Exploring common methods for microsphere formulation in drug delivery

Polymeric microspheres play a pivotal role in advancing high-potency therapeutics, offering controlled release capabilities.

Significant progress in biotechnology and combinatorial chemistry has spurred numerous breakthroughs in drug discovery, emphasizing increased potency. However, harnessing the higher efficacy, safety, and selectivity of these potent therapeutics demands meticulous attention to the delivery system.

Utilizing drug-loaded microspheres composed of biodegradable polymers is paramount for sustained-release systems, enhancing the safety and efficacy of novel therapeutics.

Extensive research supports the novelty of pharmaceutical microspheres. Comprehensive release studies on biocompatible, depot-injectable microspheres have showcased their bioavailability and sustained release capacity over extended durations.

Furthermore, their significant commercial potential is evident, with the global drug delivery market projected to reach a valuation of $1,733 billion by 2026.

Given the extraordinary potential of microspheres as drug delivery systems (DDS) and their far-reaching applicability, it is no surprise that various formulation methods have arisen over time. This article will delve deeper into how microsphere formulation works.

Exploring common methods for microsphere formulation in drug delivery

Image Credit: Powder Systems

Which methods are used to prepare microspheres?

Polymeric microsphere formulation includes a selection of methods, such as evaporation, spray drying, and coacervation. Each of these synthesis routes allows for relatively good control of individual particle size and bulk particle size distribution (PSD), as well as other central physicochemical properties, which are crucial performance parameters.

This article will outline several methods of microsphere formulation, providing a general overview of some of the most commonly employed techniques. It is important to note that this is not an exhaustive list but rather a brief insight into some of the available methods.

Solvent evaporation is arguably the most common method of microsphere formulation, and this is due to its relative simplicity. A solution of biodegradable polymeric materials is dissolved in an immiscible, organic solvent and agitated.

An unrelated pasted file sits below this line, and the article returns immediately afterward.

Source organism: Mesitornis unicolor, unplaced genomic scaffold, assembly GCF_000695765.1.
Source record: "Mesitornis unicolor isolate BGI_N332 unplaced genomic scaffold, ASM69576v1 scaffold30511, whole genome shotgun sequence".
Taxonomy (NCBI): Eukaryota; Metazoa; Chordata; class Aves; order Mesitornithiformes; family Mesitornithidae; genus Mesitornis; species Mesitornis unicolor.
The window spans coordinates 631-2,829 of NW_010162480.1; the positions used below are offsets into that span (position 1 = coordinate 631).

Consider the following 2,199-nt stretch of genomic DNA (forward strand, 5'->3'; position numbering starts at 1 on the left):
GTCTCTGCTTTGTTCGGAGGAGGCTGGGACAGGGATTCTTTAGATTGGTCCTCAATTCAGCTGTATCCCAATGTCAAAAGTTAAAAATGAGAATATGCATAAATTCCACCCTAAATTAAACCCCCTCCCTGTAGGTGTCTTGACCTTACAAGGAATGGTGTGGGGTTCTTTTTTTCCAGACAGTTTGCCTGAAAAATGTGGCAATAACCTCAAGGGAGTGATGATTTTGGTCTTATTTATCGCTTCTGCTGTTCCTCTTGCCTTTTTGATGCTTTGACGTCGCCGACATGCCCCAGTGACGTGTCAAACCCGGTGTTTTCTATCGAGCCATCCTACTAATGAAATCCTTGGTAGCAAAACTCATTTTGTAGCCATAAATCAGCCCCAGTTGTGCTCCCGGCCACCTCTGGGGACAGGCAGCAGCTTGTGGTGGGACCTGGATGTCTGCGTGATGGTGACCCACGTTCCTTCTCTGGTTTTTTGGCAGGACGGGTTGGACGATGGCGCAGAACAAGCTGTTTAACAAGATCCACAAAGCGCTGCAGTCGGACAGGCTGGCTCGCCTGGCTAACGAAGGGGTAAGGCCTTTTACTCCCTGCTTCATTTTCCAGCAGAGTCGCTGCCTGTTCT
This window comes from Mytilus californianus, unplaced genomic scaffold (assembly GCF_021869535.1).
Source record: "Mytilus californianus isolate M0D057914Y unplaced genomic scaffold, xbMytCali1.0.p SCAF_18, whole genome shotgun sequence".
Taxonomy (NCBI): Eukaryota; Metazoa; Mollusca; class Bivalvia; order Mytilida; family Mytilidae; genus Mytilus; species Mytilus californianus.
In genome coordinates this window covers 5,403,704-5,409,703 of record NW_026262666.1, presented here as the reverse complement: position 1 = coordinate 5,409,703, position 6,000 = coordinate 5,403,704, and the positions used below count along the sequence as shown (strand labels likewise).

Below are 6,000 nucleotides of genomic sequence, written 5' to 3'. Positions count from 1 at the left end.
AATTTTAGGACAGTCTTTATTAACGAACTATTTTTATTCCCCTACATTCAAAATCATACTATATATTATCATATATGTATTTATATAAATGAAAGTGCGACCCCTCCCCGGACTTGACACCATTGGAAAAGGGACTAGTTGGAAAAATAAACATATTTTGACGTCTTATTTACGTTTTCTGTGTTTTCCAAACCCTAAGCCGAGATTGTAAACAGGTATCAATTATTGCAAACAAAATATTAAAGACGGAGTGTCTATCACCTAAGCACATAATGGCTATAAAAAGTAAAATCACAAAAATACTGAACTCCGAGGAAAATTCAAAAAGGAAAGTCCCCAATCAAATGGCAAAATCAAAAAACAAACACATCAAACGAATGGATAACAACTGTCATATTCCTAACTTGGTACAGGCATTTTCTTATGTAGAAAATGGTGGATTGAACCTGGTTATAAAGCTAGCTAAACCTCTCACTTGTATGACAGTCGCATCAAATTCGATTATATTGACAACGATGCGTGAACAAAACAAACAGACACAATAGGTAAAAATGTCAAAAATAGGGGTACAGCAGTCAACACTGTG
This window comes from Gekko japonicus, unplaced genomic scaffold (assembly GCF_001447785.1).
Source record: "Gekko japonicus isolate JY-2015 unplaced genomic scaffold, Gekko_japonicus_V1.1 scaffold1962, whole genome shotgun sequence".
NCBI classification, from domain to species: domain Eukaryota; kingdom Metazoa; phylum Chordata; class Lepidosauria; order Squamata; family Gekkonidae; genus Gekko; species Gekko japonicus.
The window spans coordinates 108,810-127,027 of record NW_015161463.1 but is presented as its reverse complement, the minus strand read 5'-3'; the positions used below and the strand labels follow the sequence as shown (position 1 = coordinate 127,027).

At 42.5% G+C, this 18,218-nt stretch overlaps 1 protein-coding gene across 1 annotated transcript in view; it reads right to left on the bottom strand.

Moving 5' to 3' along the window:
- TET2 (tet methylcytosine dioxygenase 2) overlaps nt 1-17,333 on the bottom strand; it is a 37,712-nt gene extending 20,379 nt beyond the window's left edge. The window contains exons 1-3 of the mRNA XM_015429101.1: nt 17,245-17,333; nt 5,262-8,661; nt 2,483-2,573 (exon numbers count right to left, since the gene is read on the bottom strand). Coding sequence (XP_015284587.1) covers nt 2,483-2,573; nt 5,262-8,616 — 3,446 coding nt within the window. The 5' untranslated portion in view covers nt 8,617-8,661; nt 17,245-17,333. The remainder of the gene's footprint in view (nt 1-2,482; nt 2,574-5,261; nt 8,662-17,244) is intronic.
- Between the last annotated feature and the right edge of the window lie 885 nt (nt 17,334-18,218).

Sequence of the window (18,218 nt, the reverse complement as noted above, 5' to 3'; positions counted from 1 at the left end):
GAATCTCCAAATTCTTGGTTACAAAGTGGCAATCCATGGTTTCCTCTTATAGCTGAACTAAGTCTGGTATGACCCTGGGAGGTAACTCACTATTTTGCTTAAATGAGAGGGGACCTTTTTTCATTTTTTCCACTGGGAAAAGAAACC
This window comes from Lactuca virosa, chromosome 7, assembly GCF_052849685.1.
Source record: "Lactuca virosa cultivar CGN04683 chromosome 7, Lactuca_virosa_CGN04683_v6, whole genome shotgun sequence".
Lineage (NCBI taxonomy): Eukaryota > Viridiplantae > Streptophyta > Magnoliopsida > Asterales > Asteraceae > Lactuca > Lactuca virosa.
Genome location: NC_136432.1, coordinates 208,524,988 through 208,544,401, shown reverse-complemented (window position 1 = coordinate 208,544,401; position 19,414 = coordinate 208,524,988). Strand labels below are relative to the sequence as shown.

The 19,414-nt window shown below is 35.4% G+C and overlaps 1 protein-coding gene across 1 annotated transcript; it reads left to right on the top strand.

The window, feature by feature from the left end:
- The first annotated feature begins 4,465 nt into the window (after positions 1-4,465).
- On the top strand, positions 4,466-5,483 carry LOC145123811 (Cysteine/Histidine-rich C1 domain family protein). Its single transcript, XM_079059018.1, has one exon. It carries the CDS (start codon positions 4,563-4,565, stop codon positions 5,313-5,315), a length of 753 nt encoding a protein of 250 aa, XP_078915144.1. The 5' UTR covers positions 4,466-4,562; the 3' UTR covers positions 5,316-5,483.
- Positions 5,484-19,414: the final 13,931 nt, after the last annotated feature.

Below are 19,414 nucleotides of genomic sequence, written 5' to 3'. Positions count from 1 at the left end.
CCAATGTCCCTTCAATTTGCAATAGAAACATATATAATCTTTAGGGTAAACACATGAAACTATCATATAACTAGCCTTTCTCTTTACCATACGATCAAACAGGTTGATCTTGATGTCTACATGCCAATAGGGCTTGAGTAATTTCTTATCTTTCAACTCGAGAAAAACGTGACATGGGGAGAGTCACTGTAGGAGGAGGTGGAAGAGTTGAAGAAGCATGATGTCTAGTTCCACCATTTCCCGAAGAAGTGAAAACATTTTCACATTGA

Emulsification is an example of this method where the polymerization of a combination of monomers is induced in an aqueous surfactant containing an initiator. High-speed rotation is needed to ensure the emulsion reaches a single phase. Emulsifiers are then added for stabilization. It is notable to point out that this technique produces very small particles with a high yield.

Phase separation, or coacervation, is another commonly used method. This technique involves the liquid-liquid phase separation of a homogenous solution, often a polymeric solute dissolved in a volatile solvent.

A coacervating agent is then introduced to initiate separation; subsequently, the polymer aggregates are solidified. Key properties governing microsphere formation, such as size distribution and particle size, are contingent upon molecular interactions among various components.

Another method of microsphere formulation is spray drying, which entails atomizing a solvent containing the dissolved polymer under high pressure. This process generates an extremely fine spray that is quickly dried to produce spherical particles.

While this method is generally straightforward to scale up, it presents challenges in achieving the precise levels of polydispersity necessary for pharmaceutical-grade microspheres, thus requiring additional time for post-processing steps such as sieving and washing.

Typically, some degree of processing is needed after the initial microsphere formulation. One persistent challenge in conventional manufacturing is how to optimize yield and batch reproducibility while minimizing product transfers.

Microsphere preparation: What happens next?

Following preparation, microsphere production moves to downstream processing to be harvested. This multi-step process is complex and often includes de-watering, product washing, drying, and, in some situations, further blending and freeze-drying.

Product transfer via manual handling is involved in several of these stages. This is a time-consuming step slowed by limits to scalability, high investment costs, and relatively low yields.

Exploring common methods for microsphere formulation in drug delivery

Image Credit: Powder Systems

Powder Systems Limited has developed a novel method of downstream processing that refines the multi-stage process to a single instrument. The Microsphere Refiner (MSR) is an innovative, automated solution with predictive scale-up to the kilogram level offering a high product yield. This enables users to optimize batch reproducibility and streamline production.

About Powder Systems

Powder Systems Limited (PSL) provides a full range of solid liquid separation solutions for filtration, drying, and processing from research and development activities up to larger commercial production scale.

Quality and innovation are central to everything they do. They are proud of their award-winning track record and have been working with industry partners for over 35 years.

PSL supports clients by developing solutions to overcome challenging manufacturing processes and provide first-class aftercare services. 

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Last updated: Mar 15, 2024 at 11:33 AM


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